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Re: [cross-project-issues-dev] Anonymisation of public data

On 27/04/2018 12:57, Gunnar Wagenknecht wrote:
Hi Boris,
Hi Gunnar,

I was one of the people asking off-list because I have a concern with encryption as a technology for anonymizing data. It immediately raises a red flag for me because it allows to de-anonymize the data. Thus, I would like to see use of data masking techniques such as hashing instead of encryption. To be more clear, I find it suspicious why reversible anonymization must be used in the first place.This anonymisation mechanism is not only meant for the Eclipse datasets.
It's meant to be used by other teams and projects too, hence the requirement/feature. In the specific context of the Eclipse datasets, we'll not even *save* the key so it's rather safe, especially considering we're talking about public data.

And I'm not certain hashing is better than encrypting (assuming the key is really thrown away) because of rainbow tables and similar techniques. And since we're talking about public data, cracking the encryption (or hashing) is a *lot* harder than simply reading the public sources.

Can you also be more specific about what public data and which API endpoints you are going to use?
I assume it's anything that is public in Git already, which makes this discussion obsolete as everything is already public. But I want to confirm that non of the API endpoints require authentication to get data you wouldn't get without authentication.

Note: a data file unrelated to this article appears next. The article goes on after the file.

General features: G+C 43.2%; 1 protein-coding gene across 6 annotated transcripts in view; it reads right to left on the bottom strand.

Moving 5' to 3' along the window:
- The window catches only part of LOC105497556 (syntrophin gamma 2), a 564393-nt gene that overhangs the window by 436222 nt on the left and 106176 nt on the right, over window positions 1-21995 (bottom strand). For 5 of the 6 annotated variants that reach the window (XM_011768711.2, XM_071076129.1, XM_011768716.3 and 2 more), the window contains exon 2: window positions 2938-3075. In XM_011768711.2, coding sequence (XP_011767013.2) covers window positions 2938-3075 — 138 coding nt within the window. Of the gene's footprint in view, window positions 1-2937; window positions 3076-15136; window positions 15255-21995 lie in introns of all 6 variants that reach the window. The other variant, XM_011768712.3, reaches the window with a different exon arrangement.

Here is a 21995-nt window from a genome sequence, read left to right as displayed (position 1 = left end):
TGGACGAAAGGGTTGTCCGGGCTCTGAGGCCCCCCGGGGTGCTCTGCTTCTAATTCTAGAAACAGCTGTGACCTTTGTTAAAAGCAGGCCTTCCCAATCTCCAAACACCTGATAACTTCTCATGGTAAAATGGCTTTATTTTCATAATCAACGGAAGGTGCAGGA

*Every* data we retrieve is public, and I confirm no auth is required to access them. There will be Git, Bugzilla, Forums, CI, SonarQube, mailing lists -- all of which can be accessed by anyone publicly.

This does not make the discussion obsolete, however. Even if the information is public I do NOT want to ease the work of spammers or malicious people (i.e. it'd easier for them to read csvs than git log). Hence the anonymisation, even if it's on public data.

I'd be happy to have reviewers for the datasets, by the way. So if anybody is willing to double check results or be part of the process, please let me know.

One last thing; Crossminer is an EU-funded project, and they pay attention to privacy (especially with the upcoming GDPR), so the context is rather safe, and you actually do not even need to trust me personally. :-)

Once again, your concern and associated feedback are welcome, and i'm happy to discuss that.




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